A native of Quebec City, Julie-Anne Dorval is a 24-year old oceanography Master’s student from the Institut des sciences de la mer de Rimouski at the University of Quebec. For Julie-Anne, her undergraduate studies in marine biology and a technical degree in bioecology are a natural progression of a childhood fascination with sea life. Today, her research focuses on the ecology of marine invertebrates in the Canadian Arctic using video and samples from ONC’s ocean observatory at Cambridge Bay. Julie-Anne’s supervisors are Philippe Archambault at Rimouski and Kim Juniper, Chief Scientist at Ocean Networks Canada.
What inspired you to choose your path in ocean science?
As far back as I can remember, I’ve loved the ocean. My parents used to bring me to the beach where I played and tried to “classify” marine animals. I also had a whole collection of shells at home. When I was about six years old, I saw a TV documentary about belugas and told my parents that I wanted to become a biologist. Since then, I’ve never deviated from that path. The oceanography and invertebrate courses during my technical and undergraduate years have solidified my desire to pursue a career as an oceanographer.
How did you become familiar with the observatories and data at Ocean Networks Canada?
For a summer project during my undergraduate studies, I worked with ONC underwater videos from Cambridge Bay. My supervisor told me it could be interesting to do a more in-depth analysis of this material. When I finished my undergraduate degree, I decided to transform that summer project into a Master’s project. I’ve always wanted to work in the Arctic and this was a perfect opportunity to work at the Cambridge Bay observatory with the ONC expedition team in September 2014.
Any favorite expedition stories?
My most memorable one from Cambridge Bay was the formaldehyde that took almost eight months to be delivered by airplane. I needed the formaldehyde to preserve my samples of the Cambridge Bay invertebrates. Of course, I needed it right away! It was a stressful search, but we managed to find some formaldehyde on the Coast Guard icebreaker Laurier, that was doing a port call in Cambridge Bay, and my samples were saved!
Do you have a particular animal you’ve become fond of?
Nudibranch, nudibranch, nudibranch! These sea slugs are amazing creatures. We have a wonderful picture of a nudibranch in Cambridge Bay.
Can you tell us what you hope to understand through your research?
My first objective in this study is to measure the abundance and diversity of marine invertebrates that live on and in the seabed, and to compare this between seasons and years so that we can have a baseline to understand climate change effects. This research is possible because of Ocean Networks Canada’s cabled seafloor observatory in Cambridge Bay that captures realtime video over long periods of time.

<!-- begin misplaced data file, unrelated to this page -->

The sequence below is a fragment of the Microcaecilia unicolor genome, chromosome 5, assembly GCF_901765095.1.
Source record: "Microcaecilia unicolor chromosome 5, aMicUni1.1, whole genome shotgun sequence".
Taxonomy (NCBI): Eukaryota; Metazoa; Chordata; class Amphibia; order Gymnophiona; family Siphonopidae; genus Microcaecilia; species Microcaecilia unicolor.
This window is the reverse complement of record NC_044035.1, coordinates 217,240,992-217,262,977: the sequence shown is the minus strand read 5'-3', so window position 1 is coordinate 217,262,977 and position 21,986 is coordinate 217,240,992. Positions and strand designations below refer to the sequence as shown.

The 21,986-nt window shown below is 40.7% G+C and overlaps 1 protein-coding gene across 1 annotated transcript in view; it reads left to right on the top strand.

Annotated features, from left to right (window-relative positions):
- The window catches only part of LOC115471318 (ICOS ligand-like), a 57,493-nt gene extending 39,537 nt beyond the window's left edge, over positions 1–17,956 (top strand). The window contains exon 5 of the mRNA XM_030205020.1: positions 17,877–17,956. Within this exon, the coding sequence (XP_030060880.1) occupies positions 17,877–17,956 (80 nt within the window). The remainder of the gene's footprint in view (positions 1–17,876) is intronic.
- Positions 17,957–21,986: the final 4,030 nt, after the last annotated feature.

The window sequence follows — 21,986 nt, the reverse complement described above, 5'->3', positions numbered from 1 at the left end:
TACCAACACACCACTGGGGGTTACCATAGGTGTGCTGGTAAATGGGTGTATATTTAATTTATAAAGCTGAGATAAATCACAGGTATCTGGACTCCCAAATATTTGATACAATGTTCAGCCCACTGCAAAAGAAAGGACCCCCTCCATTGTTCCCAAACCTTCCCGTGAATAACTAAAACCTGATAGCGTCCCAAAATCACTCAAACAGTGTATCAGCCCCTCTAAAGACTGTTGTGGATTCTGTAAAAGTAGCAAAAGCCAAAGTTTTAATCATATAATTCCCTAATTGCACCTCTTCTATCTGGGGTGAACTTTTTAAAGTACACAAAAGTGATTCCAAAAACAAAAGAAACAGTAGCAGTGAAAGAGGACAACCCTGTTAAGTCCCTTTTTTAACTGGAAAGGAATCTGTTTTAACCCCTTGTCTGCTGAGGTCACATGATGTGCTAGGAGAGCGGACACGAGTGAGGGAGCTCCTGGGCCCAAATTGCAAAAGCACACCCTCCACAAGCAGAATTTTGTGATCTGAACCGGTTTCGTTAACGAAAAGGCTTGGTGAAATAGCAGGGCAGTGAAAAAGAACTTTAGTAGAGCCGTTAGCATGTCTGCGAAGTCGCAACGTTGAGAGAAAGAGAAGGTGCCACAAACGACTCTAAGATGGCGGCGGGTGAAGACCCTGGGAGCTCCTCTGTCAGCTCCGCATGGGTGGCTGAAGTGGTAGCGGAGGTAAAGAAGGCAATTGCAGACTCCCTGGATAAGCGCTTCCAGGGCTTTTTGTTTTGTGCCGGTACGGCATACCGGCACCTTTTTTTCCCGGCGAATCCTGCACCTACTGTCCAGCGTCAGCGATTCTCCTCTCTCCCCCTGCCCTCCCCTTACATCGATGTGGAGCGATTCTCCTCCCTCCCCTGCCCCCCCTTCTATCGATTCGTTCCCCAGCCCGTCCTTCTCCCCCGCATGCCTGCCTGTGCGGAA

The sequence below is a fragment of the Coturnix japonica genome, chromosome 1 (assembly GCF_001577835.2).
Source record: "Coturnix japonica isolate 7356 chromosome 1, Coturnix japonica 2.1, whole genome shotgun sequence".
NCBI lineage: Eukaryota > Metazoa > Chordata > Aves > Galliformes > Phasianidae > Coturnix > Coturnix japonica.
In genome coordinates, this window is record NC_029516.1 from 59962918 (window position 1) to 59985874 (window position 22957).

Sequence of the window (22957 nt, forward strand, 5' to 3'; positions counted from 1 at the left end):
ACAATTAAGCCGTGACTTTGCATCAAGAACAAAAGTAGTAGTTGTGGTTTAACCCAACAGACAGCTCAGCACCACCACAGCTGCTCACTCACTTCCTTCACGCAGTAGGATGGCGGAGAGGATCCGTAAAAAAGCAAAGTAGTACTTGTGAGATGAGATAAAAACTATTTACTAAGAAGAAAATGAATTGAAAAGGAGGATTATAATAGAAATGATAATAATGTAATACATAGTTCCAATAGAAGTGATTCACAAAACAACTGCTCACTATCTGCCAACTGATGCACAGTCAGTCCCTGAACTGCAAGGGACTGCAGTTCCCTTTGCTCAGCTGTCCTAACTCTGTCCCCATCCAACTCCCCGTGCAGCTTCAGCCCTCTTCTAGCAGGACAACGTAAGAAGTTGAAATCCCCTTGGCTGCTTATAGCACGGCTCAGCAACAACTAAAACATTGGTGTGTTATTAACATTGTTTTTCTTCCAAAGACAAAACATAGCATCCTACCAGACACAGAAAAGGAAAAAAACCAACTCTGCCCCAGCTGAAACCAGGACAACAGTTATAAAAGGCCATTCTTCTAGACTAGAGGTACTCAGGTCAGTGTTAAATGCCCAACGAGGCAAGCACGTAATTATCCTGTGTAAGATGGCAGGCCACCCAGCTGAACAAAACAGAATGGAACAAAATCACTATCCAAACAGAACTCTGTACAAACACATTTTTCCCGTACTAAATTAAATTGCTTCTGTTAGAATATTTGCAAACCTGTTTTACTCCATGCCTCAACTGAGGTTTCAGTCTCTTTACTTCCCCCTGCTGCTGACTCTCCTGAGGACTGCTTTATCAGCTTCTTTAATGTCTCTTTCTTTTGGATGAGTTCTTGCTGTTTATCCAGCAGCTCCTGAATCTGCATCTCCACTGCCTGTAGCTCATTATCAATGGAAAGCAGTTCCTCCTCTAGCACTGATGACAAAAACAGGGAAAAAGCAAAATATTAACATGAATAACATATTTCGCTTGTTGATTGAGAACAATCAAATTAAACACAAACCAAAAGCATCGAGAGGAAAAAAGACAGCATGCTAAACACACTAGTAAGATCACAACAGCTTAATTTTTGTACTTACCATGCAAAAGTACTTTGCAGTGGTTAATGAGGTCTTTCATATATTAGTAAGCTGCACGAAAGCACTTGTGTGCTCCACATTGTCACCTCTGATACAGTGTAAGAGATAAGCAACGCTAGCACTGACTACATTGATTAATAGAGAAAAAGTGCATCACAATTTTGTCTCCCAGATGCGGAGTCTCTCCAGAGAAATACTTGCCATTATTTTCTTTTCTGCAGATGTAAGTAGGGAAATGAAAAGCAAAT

My second objective is to get a better understanding of the link between the organisms that live on the seabed and in the seabed (in the mud), and how they affect each other. This type of study is called “patch dynamics.” We performed a small scale (200 m) survey near the observatory where we took mud samples, videos and pictures to analyze the “patch dynamics”.
How have the data and infrastructure from Ocean Networks Canada assisted your research?
The ONC team helped me so much during my field work. They made it possible to get my mud samples and my transect in Cambridge Bay last year. I think the Cambridge Bay observatory is a crucial tool for gathering data from the Canadian Arctic, and makes research projects like mine possible. Year round data are precious in the Arctic, since the weather is challenging and research resources are limited. Thanks to ONC for the innovative tools that help us gather new data.
What is keeping you busy today?
Now, I am busy with my second objective, which is analyzing the video of the transect. This includes annotating the many different species, their abundances, the presence of trash on the sea bed, and also perturbation or bioturbation, which are changes caused by outside influences, and the mixing of sediments by moving animals or plants. This analysis will help me better understand the “patch dynamics” of the organisms living on the seabed.
Any plans for the future you’d like to share?
Working with video from the cabled observatory as a research tool is really interesting. It’s a new type of data that can provide crucial information, especially in the Arctic. I hope I can specialize in this domain and continue researching with underwater video after I graduate.
Learn more about the Cambridge Bay Observatory: